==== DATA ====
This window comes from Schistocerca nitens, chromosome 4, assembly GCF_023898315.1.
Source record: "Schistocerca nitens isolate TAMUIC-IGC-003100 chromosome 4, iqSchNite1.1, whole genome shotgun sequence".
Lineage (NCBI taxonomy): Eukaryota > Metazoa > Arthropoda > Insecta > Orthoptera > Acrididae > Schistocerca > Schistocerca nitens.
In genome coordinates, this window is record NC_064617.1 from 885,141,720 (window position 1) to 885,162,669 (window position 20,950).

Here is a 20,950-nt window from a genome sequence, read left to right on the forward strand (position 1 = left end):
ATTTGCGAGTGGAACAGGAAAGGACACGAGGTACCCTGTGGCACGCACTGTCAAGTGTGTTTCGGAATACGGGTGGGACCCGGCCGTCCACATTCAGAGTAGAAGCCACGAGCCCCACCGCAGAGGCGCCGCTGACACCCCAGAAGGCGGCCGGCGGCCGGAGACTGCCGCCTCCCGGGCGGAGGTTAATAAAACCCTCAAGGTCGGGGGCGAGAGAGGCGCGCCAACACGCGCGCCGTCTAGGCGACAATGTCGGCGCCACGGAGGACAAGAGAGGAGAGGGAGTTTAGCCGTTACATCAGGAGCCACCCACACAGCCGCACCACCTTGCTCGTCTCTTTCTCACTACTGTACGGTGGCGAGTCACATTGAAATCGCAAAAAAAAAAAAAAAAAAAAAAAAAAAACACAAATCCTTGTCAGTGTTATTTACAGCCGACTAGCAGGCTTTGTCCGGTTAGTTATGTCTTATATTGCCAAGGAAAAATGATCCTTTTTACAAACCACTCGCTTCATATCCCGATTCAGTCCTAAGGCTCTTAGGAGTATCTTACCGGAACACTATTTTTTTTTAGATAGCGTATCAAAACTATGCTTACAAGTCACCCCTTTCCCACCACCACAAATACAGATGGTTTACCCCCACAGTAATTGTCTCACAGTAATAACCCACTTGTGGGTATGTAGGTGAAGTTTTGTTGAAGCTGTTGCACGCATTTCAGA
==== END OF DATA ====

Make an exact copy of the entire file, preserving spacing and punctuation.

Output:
This window comes from Schistocerca nitens, chromosome 4, assembly GCF_023898315.1.
Source record: "Schistocerca nitens isolate TAMUIC-IGC-003100 chromosome 4, iqSchNite1.1, whole genome shotgun sequence".
Lineage (NCBI taxonomy): Eukaryota > Metazoa > Arthropoda > Insecta > Orthoptera > Acrididae > Schistocerca > Schistocerca nitens.
In genome coordinates, this window is record NC_064617.1 from 885,141,720 (window position 1) to 885,162,669 (window position 20,950).

Here is a 20,950-nt window from a genome sequence, read left to right on the forward strand (position 1 = left end):
ATTTGCGAGTGGAACAGGAAAGGACACGAGGTACCCTGTGGCACGCACTGTCAAGTGTGTTTCGGAATACGGGTGGGACCCGGCCGTCCACATTCAGAGTAGAAGCCACGAGCCCCACCGCAGAGGCGCCGCTGACACCCCAGAAGGCGGCCGGCGGCCGGAGACTGCCGCCTCCCGGGCGGAGGTTAATAAAACCCTCAAGGTCGGGGGCGAGAGAGGCGCGCCAACACGCGCGCCGTCTAGGCGACAATGTCGGCGCCACGGAGGACAAGAGAGGAGAGGGAGTTTAGCCGTTACATCAGGAGCCACCCACACAGCCGCACCACCTTGCTCGTCTCTTTCTCACTACTGTACGGTGGCGAGTCACATTGAAATCGCAAAAAAAAAAAAAAAAAAAAAAAAAAAACACAAATCCTTGTCAGTGTTATTTACAGCCGACTAGCAGGCTTTGTCCGGTTAGTTATGTCTTATATTGCCAAGGAAAAATGATCCTTTTTACAAACCACTCGCTTCATATCCCGATTCAGTCCTAAGGCTCTTAGGAGTATCTTACCGGAACACTATTTTTTTTTAGATAGCGTATCAAAACTATGCTTACAAGTCACCCCTTTCCCACCACCACAAATACAGATGGTTTACCCCCACAGTAATTGTCTCACAGTAATAACCCACTTGTGGGTATGTAGGTGAAGTTTTGTTGAAGCTGTTGCACGCATTTCAGA